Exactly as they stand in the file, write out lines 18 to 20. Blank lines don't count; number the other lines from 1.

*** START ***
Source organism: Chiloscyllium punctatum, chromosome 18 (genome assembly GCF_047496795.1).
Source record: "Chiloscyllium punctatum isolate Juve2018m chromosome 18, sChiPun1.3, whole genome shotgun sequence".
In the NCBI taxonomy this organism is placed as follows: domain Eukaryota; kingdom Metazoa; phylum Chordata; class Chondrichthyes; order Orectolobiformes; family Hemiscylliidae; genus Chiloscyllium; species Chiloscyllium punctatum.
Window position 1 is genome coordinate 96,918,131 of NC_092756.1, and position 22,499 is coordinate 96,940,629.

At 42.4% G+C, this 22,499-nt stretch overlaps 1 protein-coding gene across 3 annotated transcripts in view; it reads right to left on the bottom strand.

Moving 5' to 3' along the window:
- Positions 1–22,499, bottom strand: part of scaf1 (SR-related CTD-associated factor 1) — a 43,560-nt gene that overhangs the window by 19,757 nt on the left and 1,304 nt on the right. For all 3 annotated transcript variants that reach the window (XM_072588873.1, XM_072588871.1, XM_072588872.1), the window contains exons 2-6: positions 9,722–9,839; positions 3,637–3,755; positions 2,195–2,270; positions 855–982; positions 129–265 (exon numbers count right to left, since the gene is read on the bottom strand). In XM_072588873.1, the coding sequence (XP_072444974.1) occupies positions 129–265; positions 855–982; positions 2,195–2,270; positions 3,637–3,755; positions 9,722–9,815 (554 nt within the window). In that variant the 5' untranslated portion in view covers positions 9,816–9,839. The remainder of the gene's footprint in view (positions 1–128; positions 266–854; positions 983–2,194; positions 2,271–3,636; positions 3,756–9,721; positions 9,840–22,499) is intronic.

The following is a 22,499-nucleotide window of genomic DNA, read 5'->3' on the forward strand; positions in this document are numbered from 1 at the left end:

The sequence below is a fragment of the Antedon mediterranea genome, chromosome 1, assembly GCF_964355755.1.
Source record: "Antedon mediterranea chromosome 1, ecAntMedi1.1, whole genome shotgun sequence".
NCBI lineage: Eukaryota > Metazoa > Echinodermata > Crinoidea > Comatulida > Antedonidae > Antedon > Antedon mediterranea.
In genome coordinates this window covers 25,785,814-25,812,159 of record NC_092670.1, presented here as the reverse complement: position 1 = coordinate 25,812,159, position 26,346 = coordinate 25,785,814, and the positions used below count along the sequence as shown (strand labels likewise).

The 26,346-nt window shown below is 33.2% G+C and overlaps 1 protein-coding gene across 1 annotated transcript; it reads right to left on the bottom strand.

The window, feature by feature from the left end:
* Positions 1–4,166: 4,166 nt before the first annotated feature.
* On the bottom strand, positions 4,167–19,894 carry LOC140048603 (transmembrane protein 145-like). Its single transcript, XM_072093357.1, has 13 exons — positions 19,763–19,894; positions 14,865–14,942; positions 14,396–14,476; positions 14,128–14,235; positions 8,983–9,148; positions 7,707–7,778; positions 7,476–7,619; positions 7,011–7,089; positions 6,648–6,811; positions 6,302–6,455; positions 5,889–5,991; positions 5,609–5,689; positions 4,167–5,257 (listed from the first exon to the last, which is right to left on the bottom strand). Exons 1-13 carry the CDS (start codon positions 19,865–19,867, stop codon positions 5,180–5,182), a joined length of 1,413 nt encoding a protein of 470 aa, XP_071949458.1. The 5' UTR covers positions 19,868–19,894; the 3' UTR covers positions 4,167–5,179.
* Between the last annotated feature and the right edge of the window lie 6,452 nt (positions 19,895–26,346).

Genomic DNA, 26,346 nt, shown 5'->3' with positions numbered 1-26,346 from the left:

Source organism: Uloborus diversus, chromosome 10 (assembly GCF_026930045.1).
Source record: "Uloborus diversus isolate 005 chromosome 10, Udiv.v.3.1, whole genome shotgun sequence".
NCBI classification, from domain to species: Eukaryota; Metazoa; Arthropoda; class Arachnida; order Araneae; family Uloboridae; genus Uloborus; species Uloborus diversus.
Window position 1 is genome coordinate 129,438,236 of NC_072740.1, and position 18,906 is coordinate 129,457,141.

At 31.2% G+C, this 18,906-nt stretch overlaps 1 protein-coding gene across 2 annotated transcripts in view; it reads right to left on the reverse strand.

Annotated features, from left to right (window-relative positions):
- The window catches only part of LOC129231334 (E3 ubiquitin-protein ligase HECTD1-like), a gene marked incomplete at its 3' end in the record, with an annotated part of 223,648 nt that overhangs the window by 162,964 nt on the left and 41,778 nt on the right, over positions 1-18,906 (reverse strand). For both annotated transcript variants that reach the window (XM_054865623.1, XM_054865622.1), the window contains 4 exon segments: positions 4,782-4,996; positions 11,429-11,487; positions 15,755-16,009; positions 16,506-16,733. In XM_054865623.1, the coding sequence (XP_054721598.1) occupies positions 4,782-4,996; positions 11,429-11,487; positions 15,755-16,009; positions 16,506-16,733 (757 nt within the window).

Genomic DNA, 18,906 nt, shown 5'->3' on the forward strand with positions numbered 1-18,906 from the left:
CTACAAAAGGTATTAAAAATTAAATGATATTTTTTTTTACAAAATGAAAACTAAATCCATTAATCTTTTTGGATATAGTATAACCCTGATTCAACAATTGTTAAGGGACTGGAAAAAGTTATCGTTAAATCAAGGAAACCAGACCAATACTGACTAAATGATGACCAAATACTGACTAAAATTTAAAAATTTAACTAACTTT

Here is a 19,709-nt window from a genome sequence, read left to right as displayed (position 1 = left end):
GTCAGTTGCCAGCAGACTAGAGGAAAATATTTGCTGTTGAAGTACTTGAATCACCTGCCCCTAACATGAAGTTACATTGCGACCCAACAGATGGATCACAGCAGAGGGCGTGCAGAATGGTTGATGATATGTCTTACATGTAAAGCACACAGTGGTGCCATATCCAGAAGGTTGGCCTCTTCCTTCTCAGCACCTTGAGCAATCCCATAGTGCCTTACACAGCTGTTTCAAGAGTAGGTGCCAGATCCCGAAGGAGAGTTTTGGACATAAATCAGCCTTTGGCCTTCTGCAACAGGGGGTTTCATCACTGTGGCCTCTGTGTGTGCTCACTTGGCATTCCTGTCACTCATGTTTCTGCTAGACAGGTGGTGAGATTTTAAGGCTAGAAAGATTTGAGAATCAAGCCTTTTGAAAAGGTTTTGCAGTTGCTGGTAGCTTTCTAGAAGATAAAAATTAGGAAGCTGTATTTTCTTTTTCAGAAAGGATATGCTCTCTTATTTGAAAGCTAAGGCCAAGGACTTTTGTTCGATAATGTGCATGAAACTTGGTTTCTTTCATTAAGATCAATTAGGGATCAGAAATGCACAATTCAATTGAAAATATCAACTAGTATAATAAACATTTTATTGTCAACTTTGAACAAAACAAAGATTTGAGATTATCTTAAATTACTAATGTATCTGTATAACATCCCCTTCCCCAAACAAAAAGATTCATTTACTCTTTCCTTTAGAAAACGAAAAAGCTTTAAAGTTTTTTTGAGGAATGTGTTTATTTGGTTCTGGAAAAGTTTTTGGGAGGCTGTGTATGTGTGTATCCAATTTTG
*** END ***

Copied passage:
Genomic DNA, 26,346 nt, shown 5'->3' with positions numbered 1-26,346 from the left:

Source organism: Uloborus diversus, chromosome 10 (assembly GCF_026930045.1).
Source record: "Uloborus diversus isolate 005 chromosome 10, Udiv.v.3.1, whole genome shotgun sequence".